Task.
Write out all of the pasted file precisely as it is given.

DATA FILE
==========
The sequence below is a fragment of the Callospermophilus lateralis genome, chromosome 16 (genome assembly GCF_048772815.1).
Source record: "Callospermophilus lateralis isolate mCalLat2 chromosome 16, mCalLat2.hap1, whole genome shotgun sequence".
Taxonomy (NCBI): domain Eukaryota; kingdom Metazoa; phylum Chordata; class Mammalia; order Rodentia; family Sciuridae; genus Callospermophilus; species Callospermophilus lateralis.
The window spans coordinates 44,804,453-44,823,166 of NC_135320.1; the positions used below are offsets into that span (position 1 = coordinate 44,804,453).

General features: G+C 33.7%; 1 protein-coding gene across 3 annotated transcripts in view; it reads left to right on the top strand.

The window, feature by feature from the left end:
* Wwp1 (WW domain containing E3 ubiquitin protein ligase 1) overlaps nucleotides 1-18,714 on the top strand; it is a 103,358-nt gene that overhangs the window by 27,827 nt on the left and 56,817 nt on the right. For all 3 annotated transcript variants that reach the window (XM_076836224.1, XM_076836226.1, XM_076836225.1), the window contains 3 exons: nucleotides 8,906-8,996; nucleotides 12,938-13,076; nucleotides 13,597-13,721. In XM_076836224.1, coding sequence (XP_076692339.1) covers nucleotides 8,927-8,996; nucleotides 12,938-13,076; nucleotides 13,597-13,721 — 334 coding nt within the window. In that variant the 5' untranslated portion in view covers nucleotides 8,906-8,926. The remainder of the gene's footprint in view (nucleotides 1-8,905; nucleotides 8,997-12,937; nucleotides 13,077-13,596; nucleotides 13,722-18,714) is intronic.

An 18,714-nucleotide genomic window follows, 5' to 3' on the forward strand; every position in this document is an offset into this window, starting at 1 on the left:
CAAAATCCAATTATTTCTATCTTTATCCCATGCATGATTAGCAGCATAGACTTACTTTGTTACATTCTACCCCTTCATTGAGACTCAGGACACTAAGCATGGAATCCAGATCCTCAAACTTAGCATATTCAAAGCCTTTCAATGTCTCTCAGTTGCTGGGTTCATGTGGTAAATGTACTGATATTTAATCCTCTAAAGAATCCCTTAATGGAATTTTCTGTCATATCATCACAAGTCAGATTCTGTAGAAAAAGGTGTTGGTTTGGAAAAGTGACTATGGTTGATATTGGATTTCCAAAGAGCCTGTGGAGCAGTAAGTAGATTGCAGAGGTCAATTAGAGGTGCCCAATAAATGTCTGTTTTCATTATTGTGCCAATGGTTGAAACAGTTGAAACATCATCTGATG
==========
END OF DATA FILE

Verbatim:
The sequence below is a fragment of the Callospermophilus lateralis genome, chromosome 16 (genome assembly GCF_048772815.1).
Source record: "Callospermophilus lateralis isolate mCalLat2 chromosome 16, mCalLat2.hap1, whole genome shotgun sequence".
Taxonomy (NCBI): domain Eukaryota; kingdom Metazoa; phylum Chordata; class Mammalia; order Rodentia; family Sciuridae; genus Callospermophilus; species Callospermophilus lateralis.
The window spans coordinates 44,804,453-44,823,166 of NC_135320.1; the positions used below are offsets into that span (position 1 = coordinate 44,804,453).

General features: G+C 33.7%; 1 protein-coding gene across 3 annotated transcripts in view; it reads left to right on the top strand.

The window, feature by feature from the left end:
* Wwp1 (WW domain containing E3 ubiquitin protein ligase 1) overlaps nucleotides 1-18,714 on the top strand; it is a 103,358-nt gene that overhangs the window by 27,827 nt on the left and 56,817 nt on the right. For all 3 annotated transcript variants that reach the window (XM_076836224.1, XM_076836226.1, XM_076836225.1), the window contains 3 exons: nucleotides 8,906-8,996; nucleotides 12,938-13,076; nucleotides 13,597-13,721. In XM_076836224.1, coding sequence (XP_076692339.1) covers nucleotides 8,927-8,996; nucleotides 12,938-13,076; nucleotides 13,597-13,721 — 334 coding nt within the window. In that variant the 5' untranslated portion in view covers nucleotides 8,906-8,926. The remainder of the gene's footprint in view (nucleotides 1-8,905; nucleotides 8,997-12,937; nucleotides 13,077-13,596; nucleotides 13,722-18,714) is intronic.

An 18,714-nucleotide genomic window follows, 5' to 3' on the forward strand; every position in this document is an offset into this window, starting at 1 on the left:
CAAAATCCAATTATTTCTATCTTTATCCCATGCATGATTAGCAGCATAGACTTACTTTGTTACATTCTACCCCTTCATTGAGACTCAGGACACTAAGCATGGAATCCAGATCCTCAAACTTAGCATATTCAAAGCCTTTCAATGTCTCTCAGTTGCTGGGTTCATGTGGTAAATGTACTGATATTTAATCCTCTAAAGAATCCCTTAATGGAATTTTCTGTCATATCATCACAAGTCAGATTCTGTAGAAAAAGGTGTTGGTTTGGAAAAGTGACTATGGTTGATATTGGATTTCCAAAGAGCCTGTGGAGCAGTAAGTAGATTGCAGAGGTCAATTAGAGGTGCCCAATAAATGTCTGTTTTCATTATTGTGCCAATGGTTGAAACAGTTGAAACATCATCTGATG